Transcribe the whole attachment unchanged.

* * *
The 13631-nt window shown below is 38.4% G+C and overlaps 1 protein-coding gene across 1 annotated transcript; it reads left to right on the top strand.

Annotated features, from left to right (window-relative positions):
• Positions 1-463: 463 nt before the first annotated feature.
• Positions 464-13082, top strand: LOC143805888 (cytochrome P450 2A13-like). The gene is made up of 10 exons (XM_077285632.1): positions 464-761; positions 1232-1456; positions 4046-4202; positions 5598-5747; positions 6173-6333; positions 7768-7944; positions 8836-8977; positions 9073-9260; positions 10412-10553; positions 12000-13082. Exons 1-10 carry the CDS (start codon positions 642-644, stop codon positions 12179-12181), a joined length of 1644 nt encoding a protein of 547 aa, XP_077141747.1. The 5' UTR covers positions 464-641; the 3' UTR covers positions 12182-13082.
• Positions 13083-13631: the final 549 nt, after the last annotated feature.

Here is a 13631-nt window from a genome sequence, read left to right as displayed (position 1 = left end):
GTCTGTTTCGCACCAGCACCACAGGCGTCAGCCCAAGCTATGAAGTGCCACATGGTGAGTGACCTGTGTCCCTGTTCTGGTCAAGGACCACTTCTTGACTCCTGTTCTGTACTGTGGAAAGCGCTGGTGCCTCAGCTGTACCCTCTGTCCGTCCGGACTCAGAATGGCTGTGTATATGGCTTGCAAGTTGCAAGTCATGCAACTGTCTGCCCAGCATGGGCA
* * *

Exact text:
The 13631-nt window shown below is 38.4% G+C and overlaps 1 protein-coding gene across 1 annotated transcript; it reads left to right on the top strand.

Annotated features, from left to right (window-relative positions):
• Positions 1-463: 463 nt before the first annotated feature.
• Positions 464-13082, top strand: LOC143805888 (cytochrome P450 2A13-like). The gene is made up of 10 exons (XM_077285632.1): positions 464-761; positions 1232-1456; positions 4046-4202; positions 5598-5747; positions 6173-6333; positions 7768-7944; positions 8836-8977; positions 9073-9260; positions 10412-10553; positions 12000-13082. Exons 1-10 carry the CDS (start codon positions 642-644, stop codon positions 12179-12181), a joined length of 1644 nt encoding a protein of 547 aa, XP_077141747.1. The 5' UTR covers positions 464-641; the 3' UTR covers positions 12182-13082.
• Positions 13083-13631: the final 549 nt, after the last annotated feature.

Here is a 13631-nt window from a genome sequence, read left to right as displayed (position 1 = left end):
GTCTGTTTCGCACCAGCACCACAGGCGTCAGCCCAAGCTATGAAGTGCCACATGGTGAGTGACCTGTGTCCCTGTTCTGGTCAAGGACCACTTCTTGACTCCTGTTCTGTACTGTGGAAAGCGCTGGTGCCTCAGCTGTACCCTCTGTCCGTCCGGACTCAGAATGGCTGTGTATATGGCTTGCAAGTTGCAAGTCATGCAACTGTCTGCCCAGCATGGGCA